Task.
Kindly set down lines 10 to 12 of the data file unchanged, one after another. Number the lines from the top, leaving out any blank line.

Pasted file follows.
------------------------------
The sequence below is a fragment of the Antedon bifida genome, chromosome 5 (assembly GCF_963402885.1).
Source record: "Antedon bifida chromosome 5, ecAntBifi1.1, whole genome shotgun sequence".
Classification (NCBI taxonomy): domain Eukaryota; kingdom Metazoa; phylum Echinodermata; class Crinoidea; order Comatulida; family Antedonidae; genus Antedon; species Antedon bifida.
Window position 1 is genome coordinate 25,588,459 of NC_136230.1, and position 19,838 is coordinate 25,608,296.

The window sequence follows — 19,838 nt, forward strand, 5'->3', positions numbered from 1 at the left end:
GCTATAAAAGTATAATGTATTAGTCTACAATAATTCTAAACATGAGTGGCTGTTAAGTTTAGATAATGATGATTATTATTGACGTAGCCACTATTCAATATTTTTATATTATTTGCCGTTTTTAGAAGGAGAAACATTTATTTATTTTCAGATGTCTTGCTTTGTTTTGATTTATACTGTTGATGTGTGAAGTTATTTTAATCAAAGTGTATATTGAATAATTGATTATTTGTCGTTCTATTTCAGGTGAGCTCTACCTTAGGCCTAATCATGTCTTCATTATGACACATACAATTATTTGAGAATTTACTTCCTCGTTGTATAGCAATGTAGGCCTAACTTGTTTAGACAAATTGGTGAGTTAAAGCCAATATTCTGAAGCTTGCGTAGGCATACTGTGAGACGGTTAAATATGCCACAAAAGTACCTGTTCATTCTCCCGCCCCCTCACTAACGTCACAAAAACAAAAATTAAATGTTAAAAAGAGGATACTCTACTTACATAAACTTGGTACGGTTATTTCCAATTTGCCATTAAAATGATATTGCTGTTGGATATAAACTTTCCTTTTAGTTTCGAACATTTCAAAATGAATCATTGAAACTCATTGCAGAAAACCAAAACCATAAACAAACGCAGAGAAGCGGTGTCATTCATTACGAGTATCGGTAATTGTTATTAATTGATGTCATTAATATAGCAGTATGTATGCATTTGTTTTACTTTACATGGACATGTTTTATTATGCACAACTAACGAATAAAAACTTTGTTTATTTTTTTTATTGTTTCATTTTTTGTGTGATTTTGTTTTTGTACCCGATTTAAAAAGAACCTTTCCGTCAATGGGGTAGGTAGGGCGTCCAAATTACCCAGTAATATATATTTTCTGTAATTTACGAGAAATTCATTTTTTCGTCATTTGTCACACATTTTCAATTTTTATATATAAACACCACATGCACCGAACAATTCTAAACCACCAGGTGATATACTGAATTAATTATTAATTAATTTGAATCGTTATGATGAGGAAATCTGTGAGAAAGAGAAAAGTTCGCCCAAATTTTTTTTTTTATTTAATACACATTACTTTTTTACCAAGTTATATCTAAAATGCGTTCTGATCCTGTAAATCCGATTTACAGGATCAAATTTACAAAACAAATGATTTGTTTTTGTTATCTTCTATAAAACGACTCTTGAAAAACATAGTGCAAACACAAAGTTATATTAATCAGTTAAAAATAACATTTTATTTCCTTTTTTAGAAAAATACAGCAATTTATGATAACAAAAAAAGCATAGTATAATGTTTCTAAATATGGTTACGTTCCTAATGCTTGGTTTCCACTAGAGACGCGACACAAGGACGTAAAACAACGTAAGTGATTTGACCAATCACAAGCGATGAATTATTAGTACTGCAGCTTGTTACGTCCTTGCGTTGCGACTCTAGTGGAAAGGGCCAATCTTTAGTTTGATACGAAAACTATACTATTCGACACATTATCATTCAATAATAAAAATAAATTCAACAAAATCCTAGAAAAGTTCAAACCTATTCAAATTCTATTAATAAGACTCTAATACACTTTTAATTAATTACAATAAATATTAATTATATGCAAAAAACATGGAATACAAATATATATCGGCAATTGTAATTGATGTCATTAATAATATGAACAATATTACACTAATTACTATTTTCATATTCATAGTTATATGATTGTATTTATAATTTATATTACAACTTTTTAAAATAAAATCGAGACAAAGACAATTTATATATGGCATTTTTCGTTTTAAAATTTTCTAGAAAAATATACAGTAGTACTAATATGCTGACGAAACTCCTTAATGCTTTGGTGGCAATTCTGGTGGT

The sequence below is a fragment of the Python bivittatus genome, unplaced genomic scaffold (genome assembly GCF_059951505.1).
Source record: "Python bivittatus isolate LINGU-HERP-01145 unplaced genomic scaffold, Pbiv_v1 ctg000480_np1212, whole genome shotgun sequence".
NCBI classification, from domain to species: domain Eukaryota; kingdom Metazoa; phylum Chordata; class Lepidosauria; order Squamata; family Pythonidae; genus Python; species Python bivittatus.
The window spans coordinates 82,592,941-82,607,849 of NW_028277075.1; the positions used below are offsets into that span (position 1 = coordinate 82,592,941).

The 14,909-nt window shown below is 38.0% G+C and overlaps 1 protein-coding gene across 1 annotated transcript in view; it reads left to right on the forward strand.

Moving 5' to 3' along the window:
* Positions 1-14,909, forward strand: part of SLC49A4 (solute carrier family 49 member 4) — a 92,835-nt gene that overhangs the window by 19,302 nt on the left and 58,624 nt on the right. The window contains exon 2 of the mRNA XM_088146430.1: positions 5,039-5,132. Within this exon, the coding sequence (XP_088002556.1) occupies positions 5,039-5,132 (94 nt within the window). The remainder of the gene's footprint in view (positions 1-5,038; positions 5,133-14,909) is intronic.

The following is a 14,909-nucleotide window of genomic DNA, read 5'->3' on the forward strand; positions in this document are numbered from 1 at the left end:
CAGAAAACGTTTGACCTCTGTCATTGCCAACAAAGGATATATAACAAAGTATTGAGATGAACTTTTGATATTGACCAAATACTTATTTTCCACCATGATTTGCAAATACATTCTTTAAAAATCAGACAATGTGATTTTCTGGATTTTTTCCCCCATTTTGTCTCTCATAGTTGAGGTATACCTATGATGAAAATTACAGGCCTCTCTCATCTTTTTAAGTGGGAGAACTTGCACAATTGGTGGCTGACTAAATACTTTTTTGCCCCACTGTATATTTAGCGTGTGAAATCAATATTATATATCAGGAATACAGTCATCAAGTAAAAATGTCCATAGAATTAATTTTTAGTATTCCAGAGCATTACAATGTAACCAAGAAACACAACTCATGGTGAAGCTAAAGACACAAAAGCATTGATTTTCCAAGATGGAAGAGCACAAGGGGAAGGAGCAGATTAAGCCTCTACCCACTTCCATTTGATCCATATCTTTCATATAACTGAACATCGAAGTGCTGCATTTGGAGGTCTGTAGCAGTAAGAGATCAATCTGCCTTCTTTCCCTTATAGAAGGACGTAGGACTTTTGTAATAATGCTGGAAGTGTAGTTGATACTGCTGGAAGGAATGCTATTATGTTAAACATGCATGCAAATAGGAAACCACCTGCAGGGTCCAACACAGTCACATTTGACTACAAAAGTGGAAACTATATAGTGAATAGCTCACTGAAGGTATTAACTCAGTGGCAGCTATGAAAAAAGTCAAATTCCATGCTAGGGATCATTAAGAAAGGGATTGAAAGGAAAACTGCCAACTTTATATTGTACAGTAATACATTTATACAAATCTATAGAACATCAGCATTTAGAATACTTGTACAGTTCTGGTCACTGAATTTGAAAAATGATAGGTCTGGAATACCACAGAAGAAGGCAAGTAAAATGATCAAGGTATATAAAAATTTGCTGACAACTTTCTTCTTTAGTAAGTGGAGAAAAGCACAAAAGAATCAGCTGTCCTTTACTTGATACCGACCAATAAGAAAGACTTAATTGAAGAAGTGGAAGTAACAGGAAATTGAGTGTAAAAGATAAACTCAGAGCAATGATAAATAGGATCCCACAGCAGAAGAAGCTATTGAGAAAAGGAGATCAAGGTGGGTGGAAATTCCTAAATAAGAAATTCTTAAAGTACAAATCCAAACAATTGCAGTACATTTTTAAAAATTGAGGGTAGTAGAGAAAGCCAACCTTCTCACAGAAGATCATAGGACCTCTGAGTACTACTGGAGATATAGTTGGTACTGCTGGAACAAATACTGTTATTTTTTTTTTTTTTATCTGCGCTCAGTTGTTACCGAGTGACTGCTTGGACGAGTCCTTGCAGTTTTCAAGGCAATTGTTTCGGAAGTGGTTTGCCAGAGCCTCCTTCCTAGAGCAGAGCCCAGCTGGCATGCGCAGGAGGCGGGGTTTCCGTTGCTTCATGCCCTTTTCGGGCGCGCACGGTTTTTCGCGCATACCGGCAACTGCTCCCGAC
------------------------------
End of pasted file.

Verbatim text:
The window spans coordinates 82,592,941-82,607,849 of NW_028277075.1; the positions used below are offsets into that span (position 1 = coordinate 82,592,941).

The 14,909-nt window shown below is 38.0% G+C and overlaps 1 protein-coding gene across 1 annotated transcript in view; it reads left to right on the forward strand.

Moving 5' to 3' along the window: